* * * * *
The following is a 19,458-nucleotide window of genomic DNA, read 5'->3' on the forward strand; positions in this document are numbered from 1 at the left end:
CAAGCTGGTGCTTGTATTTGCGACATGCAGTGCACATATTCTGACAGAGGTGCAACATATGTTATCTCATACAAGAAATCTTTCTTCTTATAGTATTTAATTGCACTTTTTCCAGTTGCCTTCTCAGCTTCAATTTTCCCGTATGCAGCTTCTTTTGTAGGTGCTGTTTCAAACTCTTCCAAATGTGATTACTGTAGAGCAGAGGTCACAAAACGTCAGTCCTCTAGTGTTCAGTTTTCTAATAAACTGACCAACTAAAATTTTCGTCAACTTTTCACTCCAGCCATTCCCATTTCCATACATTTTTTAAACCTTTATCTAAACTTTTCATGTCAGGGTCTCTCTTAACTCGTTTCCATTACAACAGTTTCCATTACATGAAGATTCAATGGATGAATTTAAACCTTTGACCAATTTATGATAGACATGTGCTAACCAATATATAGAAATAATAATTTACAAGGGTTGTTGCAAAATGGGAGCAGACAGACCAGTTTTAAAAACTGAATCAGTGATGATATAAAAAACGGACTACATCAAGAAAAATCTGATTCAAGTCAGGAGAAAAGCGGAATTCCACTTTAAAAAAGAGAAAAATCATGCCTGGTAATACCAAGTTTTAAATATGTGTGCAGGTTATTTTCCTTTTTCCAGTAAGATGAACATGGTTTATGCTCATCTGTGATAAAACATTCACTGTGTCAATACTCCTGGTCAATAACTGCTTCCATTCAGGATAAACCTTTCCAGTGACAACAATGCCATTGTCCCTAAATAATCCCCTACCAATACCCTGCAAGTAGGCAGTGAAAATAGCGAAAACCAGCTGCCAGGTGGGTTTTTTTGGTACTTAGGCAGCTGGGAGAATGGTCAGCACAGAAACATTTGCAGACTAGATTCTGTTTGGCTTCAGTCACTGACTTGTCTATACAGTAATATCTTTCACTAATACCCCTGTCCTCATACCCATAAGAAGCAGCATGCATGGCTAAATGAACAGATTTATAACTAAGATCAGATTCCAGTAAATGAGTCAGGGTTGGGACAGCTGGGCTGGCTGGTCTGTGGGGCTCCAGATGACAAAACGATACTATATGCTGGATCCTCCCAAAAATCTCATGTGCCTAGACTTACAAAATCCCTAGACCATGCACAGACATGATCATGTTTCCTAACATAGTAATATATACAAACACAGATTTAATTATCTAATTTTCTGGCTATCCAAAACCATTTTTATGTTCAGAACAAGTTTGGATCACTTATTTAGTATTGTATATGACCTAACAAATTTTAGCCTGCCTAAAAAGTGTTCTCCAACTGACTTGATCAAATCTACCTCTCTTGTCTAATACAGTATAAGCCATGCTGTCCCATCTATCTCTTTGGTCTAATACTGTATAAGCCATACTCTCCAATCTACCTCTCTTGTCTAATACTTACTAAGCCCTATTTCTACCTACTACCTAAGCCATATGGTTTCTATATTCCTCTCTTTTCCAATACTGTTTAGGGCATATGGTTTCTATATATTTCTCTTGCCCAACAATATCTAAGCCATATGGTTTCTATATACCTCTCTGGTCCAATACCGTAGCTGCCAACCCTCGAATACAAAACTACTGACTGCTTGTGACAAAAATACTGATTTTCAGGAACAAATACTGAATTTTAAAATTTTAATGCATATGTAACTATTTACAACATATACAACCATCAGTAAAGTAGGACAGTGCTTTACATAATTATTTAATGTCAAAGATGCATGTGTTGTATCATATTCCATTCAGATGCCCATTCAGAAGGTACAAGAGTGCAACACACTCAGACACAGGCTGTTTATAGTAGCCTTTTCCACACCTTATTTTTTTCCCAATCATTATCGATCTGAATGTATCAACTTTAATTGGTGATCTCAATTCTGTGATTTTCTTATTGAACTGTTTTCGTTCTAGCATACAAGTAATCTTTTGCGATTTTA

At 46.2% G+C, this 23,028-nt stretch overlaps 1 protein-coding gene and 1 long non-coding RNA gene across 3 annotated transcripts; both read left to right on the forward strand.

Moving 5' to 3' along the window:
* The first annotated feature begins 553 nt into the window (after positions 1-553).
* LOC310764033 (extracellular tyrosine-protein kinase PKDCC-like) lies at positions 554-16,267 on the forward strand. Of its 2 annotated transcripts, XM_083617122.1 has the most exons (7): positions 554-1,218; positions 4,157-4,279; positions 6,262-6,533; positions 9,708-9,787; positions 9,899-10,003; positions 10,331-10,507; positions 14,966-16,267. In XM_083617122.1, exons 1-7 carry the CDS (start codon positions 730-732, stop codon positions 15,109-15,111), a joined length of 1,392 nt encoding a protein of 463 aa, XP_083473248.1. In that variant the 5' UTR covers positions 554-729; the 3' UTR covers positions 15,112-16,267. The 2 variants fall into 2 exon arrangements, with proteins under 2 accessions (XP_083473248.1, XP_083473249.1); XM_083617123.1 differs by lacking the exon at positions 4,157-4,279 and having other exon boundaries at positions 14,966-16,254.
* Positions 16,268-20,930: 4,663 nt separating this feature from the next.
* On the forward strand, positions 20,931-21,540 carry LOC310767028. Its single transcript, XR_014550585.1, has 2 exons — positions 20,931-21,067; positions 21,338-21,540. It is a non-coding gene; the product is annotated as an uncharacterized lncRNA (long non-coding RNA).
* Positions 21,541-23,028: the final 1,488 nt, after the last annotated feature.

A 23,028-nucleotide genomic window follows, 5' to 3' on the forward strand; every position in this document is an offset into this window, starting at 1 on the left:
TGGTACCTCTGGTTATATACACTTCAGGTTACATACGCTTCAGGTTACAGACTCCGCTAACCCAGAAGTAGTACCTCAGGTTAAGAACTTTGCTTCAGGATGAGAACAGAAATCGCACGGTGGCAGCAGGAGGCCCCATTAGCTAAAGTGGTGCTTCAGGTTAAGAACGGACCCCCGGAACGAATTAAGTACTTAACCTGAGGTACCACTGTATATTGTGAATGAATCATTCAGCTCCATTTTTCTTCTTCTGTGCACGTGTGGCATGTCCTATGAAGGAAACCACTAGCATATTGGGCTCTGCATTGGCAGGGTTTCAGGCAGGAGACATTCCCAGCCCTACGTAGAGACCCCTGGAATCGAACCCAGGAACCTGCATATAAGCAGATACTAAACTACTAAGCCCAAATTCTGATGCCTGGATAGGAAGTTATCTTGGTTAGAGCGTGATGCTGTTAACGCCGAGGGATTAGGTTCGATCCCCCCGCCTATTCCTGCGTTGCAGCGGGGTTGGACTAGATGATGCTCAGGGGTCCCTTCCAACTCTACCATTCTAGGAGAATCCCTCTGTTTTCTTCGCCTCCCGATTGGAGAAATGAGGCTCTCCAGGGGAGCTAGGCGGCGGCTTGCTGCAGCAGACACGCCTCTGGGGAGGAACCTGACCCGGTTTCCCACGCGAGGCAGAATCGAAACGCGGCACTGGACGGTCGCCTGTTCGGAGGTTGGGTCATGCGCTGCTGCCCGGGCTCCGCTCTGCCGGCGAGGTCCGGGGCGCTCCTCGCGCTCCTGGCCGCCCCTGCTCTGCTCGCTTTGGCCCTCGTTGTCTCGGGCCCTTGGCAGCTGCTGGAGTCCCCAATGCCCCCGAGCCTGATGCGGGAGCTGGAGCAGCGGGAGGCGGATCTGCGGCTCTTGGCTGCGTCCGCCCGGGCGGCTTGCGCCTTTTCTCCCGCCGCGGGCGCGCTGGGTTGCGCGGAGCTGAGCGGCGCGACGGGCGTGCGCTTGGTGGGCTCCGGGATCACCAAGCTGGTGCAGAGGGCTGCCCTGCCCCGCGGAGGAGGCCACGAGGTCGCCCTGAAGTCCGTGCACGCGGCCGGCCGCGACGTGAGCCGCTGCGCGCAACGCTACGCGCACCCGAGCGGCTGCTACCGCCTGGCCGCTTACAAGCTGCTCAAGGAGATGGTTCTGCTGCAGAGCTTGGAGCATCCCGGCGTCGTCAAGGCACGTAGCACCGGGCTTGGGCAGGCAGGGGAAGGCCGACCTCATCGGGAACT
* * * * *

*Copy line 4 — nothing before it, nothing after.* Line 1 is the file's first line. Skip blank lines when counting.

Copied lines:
Moving 5' to 3' along the window: